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First off today, Abid Rahman at The Hollywood Reporter Esquire reports that attorneys for Robin Thicke and Pharrell Williams have said that they plan on appealing the recent jury verdict in the Blurred Lines case.
The case centered around allegations that Williams and Thicke infringed Marvin Gaye’s Got to Give it Up. Though Thicke and Williams sued first seeking a declaratory judgment, but failed to get one, sending the matter to a jury, which ruled in favor of the Gaye estate. The jury then awarded the estate some $7.4 million in damages and profits.
Now Thicke and Williams attorney have announced that they are planning to appeal the verdict, a widely-anticipated move. In a statement, they said, “We owe it to song writers around the world to make sure this verdict doesn’t stand.” In the meantime, the attorneys for the Gaye estate have already said they will be seeking an injunction barring further distribution of Blurred Lines.
Next up today, Colin Mann at Advanced Television reports that Fleur Pellerin, the French Minister of Culture and Communication, has announced his government’s strategy for battling online piracy.
The country already has the HADOPI program, which is a “graduated response” regime that warns suspected pirates of their infringement. However, that program stopped threatening to disconnect repeated infringers in 2013. The expanded program adds to HADOPI by launching two new government initiatives, both that aim to hurt the revenue streams of pirate websites.
The first initiative aims to reduce legitimate advertising on pirate sites while the second targets payment processors. The new plan will also streamline government anti-piracy efforts by making the Ministry of the Interior responsible for organizing and implementing the effort.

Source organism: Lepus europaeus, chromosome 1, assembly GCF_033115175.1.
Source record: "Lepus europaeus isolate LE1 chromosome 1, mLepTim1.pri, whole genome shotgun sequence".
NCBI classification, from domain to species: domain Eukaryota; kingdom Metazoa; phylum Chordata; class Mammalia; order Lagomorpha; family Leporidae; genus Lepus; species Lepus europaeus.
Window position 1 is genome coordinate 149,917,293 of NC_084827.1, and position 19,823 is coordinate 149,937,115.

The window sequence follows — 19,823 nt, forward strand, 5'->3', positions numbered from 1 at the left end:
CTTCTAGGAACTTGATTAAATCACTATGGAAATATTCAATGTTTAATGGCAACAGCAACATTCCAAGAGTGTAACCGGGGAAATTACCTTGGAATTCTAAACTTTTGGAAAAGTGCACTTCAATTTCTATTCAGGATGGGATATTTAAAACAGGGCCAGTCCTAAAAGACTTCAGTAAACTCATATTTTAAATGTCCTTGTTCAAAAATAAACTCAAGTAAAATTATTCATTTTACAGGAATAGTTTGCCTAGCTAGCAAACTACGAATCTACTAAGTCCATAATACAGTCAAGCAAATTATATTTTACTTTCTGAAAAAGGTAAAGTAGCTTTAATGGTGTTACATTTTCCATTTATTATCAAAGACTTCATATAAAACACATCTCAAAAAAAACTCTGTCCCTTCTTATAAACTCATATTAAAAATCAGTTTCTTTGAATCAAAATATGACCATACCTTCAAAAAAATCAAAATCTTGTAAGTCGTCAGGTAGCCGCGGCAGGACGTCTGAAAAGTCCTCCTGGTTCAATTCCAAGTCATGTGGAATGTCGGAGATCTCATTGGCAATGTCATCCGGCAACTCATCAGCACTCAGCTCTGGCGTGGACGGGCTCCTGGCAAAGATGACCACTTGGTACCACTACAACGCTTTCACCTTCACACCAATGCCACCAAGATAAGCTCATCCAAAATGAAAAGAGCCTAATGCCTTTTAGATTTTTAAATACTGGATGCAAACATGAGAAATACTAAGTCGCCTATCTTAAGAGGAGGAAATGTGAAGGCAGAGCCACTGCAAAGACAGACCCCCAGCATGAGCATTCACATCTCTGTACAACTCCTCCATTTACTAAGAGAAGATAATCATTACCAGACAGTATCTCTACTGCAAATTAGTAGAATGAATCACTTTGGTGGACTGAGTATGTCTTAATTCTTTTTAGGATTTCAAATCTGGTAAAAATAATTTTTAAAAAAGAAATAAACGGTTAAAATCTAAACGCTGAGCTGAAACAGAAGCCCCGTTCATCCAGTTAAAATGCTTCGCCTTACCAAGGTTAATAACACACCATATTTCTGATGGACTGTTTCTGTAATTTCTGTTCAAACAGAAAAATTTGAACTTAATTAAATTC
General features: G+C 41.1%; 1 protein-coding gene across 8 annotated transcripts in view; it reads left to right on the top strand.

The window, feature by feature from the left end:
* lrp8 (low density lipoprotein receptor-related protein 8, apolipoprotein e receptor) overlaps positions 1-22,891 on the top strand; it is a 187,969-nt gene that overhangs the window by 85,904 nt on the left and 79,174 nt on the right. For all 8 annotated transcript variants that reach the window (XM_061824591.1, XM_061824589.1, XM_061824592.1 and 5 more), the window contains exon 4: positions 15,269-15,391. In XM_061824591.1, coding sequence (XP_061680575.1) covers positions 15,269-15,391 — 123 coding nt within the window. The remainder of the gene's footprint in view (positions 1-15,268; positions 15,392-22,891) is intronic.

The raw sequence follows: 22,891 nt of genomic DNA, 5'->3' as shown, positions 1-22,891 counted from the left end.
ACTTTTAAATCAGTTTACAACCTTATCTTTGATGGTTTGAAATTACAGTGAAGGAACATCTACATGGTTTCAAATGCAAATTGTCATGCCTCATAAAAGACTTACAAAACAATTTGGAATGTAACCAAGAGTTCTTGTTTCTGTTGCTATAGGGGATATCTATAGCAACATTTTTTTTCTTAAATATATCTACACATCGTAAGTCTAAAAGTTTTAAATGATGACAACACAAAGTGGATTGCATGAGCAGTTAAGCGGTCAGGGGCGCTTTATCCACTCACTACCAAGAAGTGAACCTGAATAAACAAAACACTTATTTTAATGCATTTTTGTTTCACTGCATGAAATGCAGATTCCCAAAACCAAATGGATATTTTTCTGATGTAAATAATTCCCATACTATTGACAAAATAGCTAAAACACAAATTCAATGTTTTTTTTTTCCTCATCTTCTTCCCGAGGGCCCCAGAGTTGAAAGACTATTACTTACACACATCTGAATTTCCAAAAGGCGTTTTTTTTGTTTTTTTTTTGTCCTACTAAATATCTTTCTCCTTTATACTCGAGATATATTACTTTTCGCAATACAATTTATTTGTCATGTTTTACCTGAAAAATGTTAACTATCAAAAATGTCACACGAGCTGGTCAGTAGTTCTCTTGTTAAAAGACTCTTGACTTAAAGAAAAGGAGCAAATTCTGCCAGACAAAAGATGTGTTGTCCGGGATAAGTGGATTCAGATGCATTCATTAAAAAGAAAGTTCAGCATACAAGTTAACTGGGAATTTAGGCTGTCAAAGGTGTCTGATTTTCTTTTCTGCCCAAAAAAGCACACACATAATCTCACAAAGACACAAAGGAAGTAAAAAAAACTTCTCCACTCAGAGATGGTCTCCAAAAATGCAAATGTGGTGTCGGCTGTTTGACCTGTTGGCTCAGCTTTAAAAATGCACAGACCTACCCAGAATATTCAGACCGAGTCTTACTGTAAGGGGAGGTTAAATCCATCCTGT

Finally today, Joe Mullin at Ars Technica reports that the Windermere Cay Apartments in Orlando, Florida have been receiving hundreds of negative reviews following reports that the complex required renters to sign a “Social Media Addendum” that not only barred negative reviews but claimed copyright in any reviews posted or photos taken on the complex.
The backlash to that news story has been swift. Prior to the story, the complex, which only recently opened, had just two reviews on Yelp. Now there are hundreds, almost all of which are negative and from people who do not live at the complex.
While most of the reviews have been critical of the policy, others have also posted clearly false information, such as one reviewer who claimed to be trapped in a dungeon and another who who claimed to be “A. Hitler”. Windermere Cay has not responded to the storm of negative comments.
That’s it for the three count today. We will be back tomorrow with three more copyright links. If you have a link that you want to suggest a link for the column or have any proposals to make it better. Feel free to leave a comment or send me an email. I hope to hear from you.